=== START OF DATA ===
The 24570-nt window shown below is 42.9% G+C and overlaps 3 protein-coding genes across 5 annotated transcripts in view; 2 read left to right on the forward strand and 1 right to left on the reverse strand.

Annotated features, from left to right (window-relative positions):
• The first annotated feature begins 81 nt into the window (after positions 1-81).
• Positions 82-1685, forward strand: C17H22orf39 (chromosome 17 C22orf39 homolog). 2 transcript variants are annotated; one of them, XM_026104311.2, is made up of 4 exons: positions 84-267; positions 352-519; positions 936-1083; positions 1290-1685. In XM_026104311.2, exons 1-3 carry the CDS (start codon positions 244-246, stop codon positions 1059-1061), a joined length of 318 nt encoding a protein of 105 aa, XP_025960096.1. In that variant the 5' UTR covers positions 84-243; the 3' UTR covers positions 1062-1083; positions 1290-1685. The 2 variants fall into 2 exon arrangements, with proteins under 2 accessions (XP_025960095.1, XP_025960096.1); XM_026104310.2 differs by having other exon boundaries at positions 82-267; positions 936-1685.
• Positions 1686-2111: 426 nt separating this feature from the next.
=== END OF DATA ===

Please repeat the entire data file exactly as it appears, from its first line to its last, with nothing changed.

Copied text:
The 24570-nt window shown below is 42.9% G+C and overlaps 3 protein-coding genes across 5 annotated transcripts in view; 2 read left to right on the forward strand and 1 right to left on the reverse strand.

Annotated features, from left to right (window-relative positions):
• The first annotated feature begins 81 nt into the window (after positions 1-81).
• Positions 82-1685, forward strand: C17H22orf39 (chromosome 17 C22orf39 homolog). 2 transcript variants are annotated; one of them, XM_026104311.2, is made up of 4 exons: positions 84-267; positions 352-519; positions 936-1083; positions 1290-1685. In XM_026104311.2, exons 1-3 carry the CDS (start codon positions 244-246, stop codon positions 1059-1061), a joined length of 318 nt encoding a protein of 105 aa, XP_025960096.1. In that variant the 5' UTR covers positions 84-243; the 3' UTR covers positions 1062-1083; positions 1290-1685. The 2 variants fall into 2 exon arrangements, with proteins under 2 accessions (XP_025960095.1, XP_025960096.1); XM_026104310.2 differs by having other exon boundaries at positions 82-267; positions 936-1685.
• Positions 1686-2111: 426 nt separating this feature from the next.